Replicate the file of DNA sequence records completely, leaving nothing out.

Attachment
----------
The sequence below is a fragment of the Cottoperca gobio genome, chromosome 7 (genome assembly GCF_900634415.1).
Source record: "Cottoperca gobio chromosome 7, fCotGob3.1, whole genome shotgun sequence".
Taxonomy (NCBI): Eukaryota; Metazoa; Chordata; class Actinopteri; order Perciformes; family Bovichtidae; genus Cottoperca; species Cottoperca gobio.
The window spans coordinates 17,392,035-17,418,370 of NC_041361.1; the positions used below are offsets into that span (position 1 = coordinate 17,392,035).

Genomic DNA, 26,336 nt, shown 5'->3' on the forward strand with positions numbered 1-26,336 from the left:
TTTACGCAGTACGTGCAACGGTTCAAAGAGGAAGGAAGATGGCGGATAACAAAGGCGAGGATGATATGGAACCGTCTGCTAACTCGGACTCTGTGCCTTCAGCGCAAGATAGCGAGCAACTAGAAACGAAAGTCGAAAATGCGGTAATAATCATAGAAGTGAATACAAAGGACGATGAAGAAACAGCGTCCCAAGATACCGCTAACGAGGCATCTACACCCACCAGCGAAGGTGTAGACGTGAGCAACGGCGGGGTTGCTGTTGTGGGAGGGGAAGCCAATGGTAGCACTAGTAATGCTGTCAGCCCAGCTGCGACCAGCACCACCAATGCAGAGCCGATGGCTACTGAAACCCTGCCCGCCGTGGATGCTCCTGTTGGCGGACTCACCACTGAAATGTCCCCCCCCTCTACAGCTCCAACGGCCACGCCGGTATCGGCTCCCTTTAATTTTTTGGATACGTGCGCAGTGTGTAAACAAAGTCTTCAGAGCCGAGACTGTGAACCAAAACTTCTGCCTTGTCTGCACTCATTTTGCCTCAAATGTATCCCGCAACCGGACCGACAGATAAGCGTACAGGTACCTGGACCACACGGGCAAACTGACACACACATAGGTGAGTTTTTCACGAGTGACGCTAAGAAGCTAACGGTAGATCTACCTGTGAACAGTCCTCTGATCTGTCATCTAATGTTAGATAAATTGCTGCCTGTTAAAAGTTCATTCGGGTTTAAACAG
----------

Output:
The sequence below is a fragment of the Cottoperca gobio genome, chromosome 7 (genome assembly GCF_900634415.1).
Source record: "Cottoperca gobio chromosome 7, fCotGob3.1, whole genome shotgun sequence".
Taxonomy (NCBI): Eukaryota; Metazoa; Chordata; class Actinopteri; order Perciformes; family Bovichtidae; genus Cottoperca; species Cottoperca gobio.
The window spans coordinates 17,392,035-17,418,370 of NC_041361.1; the positions used below are offsets into that span (position 1 = coordinate 17,392,035).

Genomic DNA, 26,336 nt, shown 5'->3' on the forward strand with positions numbered 1-26,336 from the left:
TTTACGCAGTACGTGCAACGGTTCAAAGAGGAAGGAAGATGGCGGATAACAAAGGCGAGGATGATATGGAACCGTCTGCTAACTCGGACTCTGTGCCTTCAGCGCAAGATAGCGAGCAACTAGAAACGAAAGTCGAAAATGCGGTAATAATCATAGAAGTGAATACAAAGGACGATGAAGAAACAGCGTCCCAAGATACCGCTAACGAGGCATCTACACCCACCAGCGAAGGTGTAGACGTGAGCAACGGCGGGGTTGCTGTTGTGGGAGGGGAAGCCAATGGTAGCACTAGTAATGCTGTCAGCCCAGCTGCGACCAGCACCACCAATGCAGAGCCGATGGCTACTGAAACCCTGCCCGCCGTGGATGCTCCTGTTGGCGGACTCACCACTGAAATGTCCCCCCCCTCTACAGCTCCAACGGCCACGCCGGTATCGGCTCCCTTTAATTTTTTGGATACGTGCGCAGTGTGTAAACAAAGTCTTCAGAGCCGAGACTGTGAACCAAAACTTCTGCCTTGTCTGCACTCATTTTGCCTCAAATGTATCCCGCAACCGGACCGACAGATAAGCGTACAGGTACCTGGACCACACGGGCAAACTGACACACACATAGGTGAGTTTTTCACGAGTGACGCTAAGAAGCTAACGGTAGATCTACCTGTGAACAGTCCTCTGATCTGTCATCTAATGTTAGATAAATTGCTGCCTGTTAAAAGTTCATTCGGGTTTAAACAG